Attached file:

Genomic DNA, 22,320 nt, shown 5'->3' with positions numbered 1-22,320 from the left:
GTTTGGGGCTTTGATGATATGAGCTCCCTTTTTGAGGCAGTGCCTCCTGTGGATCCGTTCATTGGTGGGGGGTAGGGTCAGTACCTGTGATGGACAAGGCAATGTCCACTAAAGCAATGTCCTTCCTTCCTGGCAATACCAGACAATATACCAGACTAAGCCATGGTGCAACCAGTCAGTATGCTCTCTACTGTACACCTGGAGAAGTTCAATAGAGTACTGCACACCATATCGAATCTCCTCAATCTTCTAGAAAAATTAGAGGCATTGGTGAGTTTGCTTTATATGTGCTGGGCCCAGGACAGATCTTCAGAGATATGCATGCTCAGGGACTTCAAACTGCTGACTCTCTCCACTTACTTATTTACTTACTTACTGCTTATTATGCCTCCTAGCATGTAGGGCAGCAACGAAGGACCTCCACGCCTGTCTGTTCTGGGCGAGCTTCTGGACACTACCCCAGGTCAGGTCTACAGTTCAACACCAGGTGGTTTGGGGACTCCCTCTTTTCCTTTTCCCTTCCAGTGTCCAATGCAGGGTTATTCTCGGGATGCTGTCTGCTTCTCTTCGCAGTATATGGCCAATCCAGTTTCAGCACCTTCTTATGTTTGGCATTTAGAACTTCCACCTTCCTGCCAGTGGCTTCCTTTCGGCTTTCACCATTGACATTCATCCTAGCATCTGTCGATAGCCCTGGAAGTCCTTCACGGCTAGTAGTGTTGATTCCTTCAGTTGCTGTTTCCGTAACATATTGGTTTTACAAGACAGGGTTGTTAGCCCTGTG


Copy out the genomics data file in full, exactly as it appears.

Genomic DNA, 22,320 nt, shown 5'->3' with positions numbered 1-22,320 from the left:
GTTTGGGGCTTTGATGATATGAGCTCCCTTTTTGAGGCAGTGCCTCCTGTGGATCCGTTCATTGGTGGGGGGTAGGGTCAGTACCTGTGATGGACAAGGCAATGTCCACTAAAGCAATGTCCTTCCTTCCTGGCAATACCAGACAATATACCAGACTAAGCCATGGTGCAACCAGTCAGTATGCTCTCTACTGTACACCTGGAGAAGTTCAATAGAGTACTGCACACCATATCGAATCTCCTCAATCTTCTAGAAAAATTAGAGGCATTGGTGAGTTTGCTTTATATGTGCTGGGCCCAGGACAGATCTTCAGAGATATGCATGCTCAGGGACTTCAAACTGCTGACTCTCTCCACTTACTTATTTACTTACTTACTGCTTATTATGCCTCCTAGCATGTAGGGCAGCAACGAAGGACCTCCACGCCTGTCTGTTCTGGGCGAGCTTCTGGACACTACCCCAGGTCAGGTCTACAGTTCAACACCAGGTGGTTTGGGGACTCCCTCTTTTCCTTTTCCCTTCCAGTGTCCAATGCAGGGTTATTCTCGGGATGCTGTCTGCTTCTCTTCGCAGTATATGGCCAATCCAGTTTCAGCACCTTCTTATGTTTGGCATTTAGAACTTCCACCTTCCTGCCAGTGGCTTCCTTTCGGCTTTCACCATTGACATTCATCCTAGCATCTGTCGATAGCCCTGGAAGTCCTTCACGGCTAGTAGTGTTGATTCCTTCAGTTGCTGTTTCCGTAACATATTGGTTTTACAAGACAGGGTTGTTAGCCCTGTG